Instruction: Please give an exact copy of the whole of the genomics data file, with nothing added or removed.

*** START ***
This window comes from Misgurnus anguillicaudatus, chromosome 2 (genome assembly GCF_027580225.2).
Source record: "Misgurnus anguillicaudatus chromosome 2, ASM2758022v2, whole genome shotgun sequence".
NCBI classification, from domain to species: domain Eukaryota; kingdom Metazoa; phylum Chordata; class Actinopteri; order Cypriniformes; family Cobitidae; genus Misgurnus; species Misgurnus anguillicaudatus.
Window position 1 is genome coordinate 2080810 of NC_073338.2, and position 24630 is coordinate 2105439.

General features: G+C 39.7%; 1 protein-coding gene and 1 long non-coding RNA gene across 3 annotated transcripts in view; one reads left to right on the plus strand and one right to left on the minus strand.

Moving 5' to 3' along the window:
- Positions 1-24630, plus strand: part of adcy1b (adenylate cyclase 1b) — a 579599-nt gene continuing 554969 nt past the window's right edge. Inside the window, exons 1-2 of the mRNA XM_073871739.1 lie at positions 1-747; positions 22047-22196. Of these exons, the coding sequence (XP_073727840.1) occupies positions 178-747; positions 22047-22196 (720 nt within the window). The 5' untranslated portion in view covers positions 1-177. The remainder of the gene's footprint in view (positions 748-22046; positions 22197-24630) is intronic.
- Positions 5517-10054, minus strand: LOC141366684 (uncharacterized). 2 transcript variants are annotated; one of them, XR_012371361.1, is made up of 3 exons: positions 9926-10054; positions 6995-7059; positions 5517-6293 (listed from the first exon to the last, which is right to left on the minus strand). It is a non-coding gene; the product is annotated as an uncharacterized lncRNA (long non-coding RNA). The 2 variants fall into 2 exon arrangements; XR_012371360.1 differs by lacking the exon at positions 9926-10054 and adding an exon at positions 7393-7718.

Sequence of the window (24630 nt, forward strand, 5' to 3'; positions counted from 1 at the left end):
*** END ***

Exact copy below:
This window comes from Misgurnus anguillicaudatus, chromosome 2 (genome assembly GCF_027580225.2).
Source record: "Misgurnus anguillicaudatus chromosome 2, ASM2758022v2, whole genome shotgun sequence".
NCBI classification, from domain to species: domain Eukaryota; kingdom Metazoa; phylum Chordata; class Actinopteri; order Cypriniformes; family Cobitidae; genus Misgurnus; species Misgurnus anguillicaudatus.
Window position 1 is genome coordinate 2080810 of NC_073338.2, and position 24630 is coordinate 2105439.

General features: G+C 39.7%; 1 protein-coding gene and 1 long non-coding RNA gene across 3 annotated transcripts in view; one reads left to right on the plus strand and one right to left on the minus strand.

Moving 5' to 3' along the window:
- Positions 1-24630, plus strand: part of adcy1b (adenylate cyclase 1b) — a 579599-nt gene continuing 554969 nt past the window's right edge. Inside the window, exons 1-2 of the mRNA XM_073871739.1 lie at positions 1-747; positions 22047-22196. Of these exons, the coding sequence (XP_073727840.1) occupies positions 178-747; positions 22047-22196 (720 nt within the window). The 5' untranslated portion in view covers positions 1-177. The remainder of the gene's footprint in view (positions 748-22046; positions 22197-24630) is intronic.
- Positions 5517-10054, minus strand: LOC141366684 (uncharacterized). 2 transcript variants are annotated; one of them, XR_012371361.1, is made up of 3 exons: positions 9926-10054; positions 6995-7059; positions 5517-6293 (listed from the first exon to the last, which is right to left on the minus strand). It is a non-coding gene; the product is annotated as an uncharacterized lncRNA (long non-coding RNA). The 2 variants fall into 2 exon arrangements; XR_012371360.1 differs by lacking the exon at positions 9926-10054 and adding an exon at positions 7393-7718.

Sequence of the window (24630 nt, forward strand, 5' to 3'; positions counted from 1 at the left end):